The Market Week in Review

Equities rebounded from last week’s sell-off and finished this week substantially higher amid a more dovish speech from Federal Reserve Chairman, Jerome Powell.  Interest rates fell with the 10-year treasury yield dropping a moderate 4 basis points to 3.01%.  The spread between the 10-year treasury yield and the 2-year treasury narrowed by 5 basis points to 0.22%.  The price of gold rose a marginal 0.35% to $1,227.80 an ounce while the price of oil dropped 1.30% to $50.72 a barrel.  The U.S. dollar index was little changed from last week, rising from 96.60 to 97.20.   Index Started Week Ended…

Charitable Contributions from IRAs

Now that the holiday season has arrived and 2018 is drawing to a close, many of us will be contemplating end of the year charitable gifts.  Here are a couple of important tax breaks you will want to keep in mind when making charitable contributions.   Donations of Appreciated Securities.   One of the most tax-advantageous ways to make charitable gifts is to give appreciated stocks or other appreciated property rather than cash.  That’s because charitable donations do not trigger recognition of capital gains if the gift was owned by the donor for a year or more.  As a result,…

The Market Week in Review

The stock market finished the week significantly lower as tech and energy stocks sold-off.  Interest rates were little changed with the 10-year treasury yield dropping only 2 basis points to 3.05%.  The spread between the 10-year treasury yield and the 2-year treasury yield also showed little change, widening only by 1 basis point to 0.27%.  The price of gold was virtually unchanged at $1,223.50 an ounce, while the price of crude oil dropped 9.54% to $51.39 a barrel, as concerns regarding over supply continue to drive the price lower.  The U.S. dollar index rose from 96.44 to 96.90.   Index…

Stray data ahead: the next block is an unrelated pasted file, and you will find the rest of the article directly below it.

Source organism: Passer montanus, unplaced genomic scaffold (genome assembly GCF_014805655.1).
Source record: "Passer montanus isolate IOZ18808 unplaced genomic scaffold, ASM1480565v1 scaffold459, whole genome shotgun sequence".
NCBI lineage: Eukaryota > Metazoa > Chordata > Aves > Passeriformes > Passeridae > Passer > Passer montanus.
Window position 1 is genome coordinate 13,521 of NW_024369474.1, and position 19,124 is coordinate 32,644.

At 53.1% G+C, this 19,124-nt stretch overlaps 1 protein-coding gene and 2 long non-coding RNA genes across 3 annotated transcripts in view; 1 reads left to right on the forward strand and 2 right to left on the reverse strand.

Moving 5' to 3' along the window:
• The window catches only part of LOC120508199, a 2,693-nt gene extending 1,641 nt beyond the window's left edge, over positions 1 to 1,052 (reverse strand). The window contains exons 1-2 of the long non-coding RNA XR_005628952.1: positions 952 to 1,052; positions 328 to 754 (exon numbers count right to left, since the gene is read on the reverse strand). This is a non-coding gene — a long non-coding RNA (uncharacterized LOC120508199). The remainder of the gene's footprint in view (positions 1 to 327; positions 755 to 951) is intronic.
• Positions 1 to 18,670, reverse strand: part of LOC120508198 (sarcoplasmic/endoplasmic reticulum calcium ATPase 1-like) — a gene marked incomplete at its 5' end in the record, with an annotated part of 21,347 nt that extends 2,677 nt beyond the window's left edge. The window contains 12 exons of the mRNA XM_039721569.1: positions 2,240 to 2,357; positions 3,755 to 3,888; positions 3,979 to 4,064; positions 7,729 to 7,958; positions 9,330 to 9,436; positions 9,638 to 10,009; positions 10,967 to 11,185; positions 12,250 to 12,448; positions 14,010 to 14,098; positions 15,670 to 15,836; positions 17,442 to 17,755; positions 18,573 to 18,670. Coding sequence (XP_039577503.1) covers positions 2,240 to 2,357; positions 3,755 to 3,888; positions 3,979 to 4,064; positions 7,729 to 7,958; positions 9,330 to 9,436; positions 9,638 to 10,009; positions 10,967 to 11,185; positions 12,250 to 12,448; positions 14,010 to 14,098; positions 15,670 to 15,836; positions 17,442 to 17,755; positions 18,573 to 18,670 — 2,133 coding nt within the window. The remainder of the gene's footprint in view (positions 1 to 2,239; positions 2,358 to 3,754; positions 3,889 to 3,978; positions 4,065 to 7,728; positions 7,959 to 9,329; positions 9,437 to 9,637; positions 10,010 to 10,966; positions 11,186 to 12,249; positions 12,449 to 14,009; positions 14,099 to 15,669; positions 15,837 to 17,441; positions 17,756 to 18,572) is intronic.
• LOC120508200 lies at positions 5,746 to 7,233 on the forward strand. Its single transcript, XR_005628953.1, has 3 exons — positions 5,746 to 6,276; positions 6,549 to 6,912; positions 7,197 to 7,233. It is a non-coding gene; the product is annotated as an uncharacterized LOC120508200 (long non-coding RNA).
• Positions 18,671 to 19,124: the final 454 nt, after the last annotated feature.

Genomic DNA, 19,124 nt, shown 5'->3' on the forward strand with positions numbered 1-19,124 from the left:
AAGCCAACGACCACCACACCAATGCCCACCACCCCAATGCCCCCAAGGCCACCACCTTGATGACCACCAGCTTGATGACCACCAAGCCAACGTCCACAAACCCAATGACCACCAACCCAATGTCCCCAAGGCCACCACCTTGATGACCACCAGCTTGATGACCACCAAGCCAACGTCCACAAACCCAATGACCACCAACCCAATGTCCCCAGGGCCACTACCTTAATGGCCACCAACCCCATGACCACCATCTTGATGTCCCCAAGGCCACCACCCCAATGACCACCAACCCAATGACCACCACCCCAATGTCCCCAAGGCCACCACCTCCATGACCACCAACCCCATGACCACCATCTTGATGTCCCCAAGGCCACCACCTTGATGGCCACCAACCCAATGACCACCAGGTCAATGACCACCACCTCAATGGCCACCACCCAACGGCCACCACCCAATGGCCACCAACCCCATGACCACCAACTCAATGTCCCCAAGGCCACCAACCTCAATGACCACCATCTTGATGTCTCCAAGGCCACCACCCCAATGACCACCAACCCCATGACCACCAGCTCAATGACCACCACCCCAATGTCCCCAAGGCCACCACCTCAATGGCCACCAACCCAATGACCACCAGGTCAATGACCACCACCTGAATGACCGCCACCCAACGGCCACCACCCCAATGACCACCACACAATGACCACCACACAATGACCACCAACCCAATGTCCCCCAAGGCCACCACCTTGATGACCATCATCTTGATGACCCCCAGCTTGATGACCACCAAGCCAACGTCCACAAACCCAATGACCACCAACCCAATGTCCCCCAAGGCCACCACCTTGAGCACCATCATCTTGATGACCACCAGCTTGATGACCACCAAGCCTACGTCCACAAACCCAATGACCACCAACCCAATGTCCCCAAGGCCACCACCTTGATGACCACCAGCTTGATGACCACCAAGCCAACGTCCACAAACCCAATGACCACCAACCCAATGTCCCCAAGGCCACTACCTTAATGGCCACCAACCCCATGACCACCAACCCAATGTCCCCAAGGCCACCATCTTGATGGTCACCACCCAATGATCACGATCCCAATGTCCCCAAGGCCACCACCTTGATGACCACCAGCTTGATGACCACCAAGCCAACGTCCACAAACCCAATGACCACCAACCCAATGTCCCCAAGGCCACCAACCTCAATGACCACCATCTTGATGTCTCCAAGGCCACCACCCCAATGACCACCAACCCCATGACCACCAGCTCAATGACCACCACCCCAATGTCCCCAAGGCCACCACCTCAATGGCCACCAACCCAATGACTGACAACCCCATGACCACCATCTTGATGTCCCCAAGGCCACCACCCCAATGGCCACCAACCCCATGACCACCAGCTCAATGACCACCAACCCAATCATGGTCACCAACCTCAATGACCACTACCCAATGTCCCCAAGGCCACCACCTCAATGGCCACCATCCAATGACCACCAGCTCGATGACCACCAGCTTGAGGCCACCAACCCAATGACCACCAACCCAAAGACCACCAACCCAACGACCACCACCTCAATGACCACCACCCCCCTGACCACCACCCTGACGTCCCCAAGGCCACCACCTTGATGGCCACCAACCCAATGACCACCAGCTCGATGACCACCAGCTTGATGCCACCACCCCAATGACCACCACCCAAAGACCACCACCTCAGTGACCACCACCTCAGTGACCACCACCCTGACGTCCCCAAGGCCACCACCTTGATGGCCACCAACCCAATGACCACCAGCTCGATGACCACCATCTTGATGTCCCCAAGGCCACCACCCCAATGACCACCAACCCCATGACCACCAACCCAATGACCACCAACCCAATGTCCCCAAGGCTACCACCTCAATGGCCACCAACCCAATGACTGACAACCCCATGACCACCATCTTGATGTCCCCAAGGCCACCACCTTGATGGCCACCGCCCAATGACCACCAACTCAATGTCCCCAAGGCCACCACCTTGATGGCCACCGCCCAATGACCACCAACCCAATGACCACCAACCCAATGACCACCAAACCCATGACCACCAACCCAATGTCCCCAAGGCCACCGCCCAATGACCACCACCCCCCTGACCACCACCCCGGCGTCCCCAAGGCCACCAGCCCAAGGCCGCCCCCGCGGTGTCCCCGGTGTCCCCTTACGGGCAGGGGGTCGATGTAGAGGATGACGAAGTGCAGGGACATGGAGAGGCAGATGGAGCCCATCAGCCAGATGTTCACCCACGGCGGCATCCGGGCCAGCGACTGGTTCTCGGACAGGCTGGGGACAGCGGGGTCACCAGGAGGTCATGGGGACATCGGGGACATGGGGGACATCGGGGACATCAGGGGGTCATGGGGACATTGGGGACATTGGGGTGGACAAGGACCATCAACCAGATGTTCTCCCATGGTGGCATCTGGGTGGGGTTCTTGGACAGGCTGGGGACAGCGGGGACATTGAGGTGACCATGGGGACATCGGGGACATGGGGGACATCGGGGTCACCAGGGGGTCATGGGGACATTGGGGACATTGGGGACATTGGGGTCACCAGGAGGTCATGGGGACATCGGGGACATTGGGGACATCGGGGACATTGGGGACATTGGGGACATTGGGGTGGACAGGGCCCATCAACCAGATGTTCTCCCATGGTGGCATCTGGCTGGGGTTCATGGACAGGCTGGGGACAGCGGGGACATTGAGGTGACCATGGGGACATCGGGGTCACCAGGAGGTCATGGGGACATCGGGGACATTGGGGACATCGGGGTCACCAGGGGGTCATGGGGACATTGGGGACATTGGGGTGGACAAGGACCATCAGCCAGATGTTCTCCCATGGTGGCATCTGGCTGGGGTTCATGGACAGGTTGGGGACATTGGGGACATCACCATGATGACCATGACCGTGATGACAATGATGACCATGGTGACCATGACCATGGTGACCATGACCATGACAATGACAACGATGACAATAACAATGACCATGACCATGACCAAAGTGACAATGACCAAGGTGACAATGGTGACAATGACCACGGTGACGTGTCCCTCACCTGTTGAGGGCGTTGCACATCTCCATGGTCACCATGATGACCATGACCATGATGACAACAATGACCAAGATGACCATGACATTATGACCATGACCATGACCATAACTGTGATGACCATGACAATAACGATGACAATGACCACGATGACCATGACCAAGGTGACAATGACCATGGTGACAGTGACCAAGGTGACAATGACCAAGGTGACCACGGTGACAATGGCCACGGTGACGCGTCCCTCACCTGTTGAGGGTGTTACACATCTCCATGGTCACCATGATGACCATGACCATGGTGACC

Do You Feel Lucky?

  Behavioral economics is the study of how human nature impacts investment decisions.  For example, “self-attribution bias” is the term behavioral economists use to refer to the human tendency to equate portfolio performance with skill.  However, luck has a much larger effect on how investments perform than most investors realize.   Michael Batnick’s Irrelevant Investor blog last week included a chart that does a great job of making this point.  It shows how a ten-year investment in the U.S. stock market (based on the S&P 500 Index) would have fared, based on different start dates.     If you asked…

The content found on this website is for informational purposes only and do not necessarily reflect the opinions or views of The Milwaukee Company or its employees. Nothing presented on this website should be regarded as investment advice or as a solicitation for the purchase or sale of any security or investment or the provision of investment advice.  Visitors to this site should conduct their own independent research before acting on any information found on this site.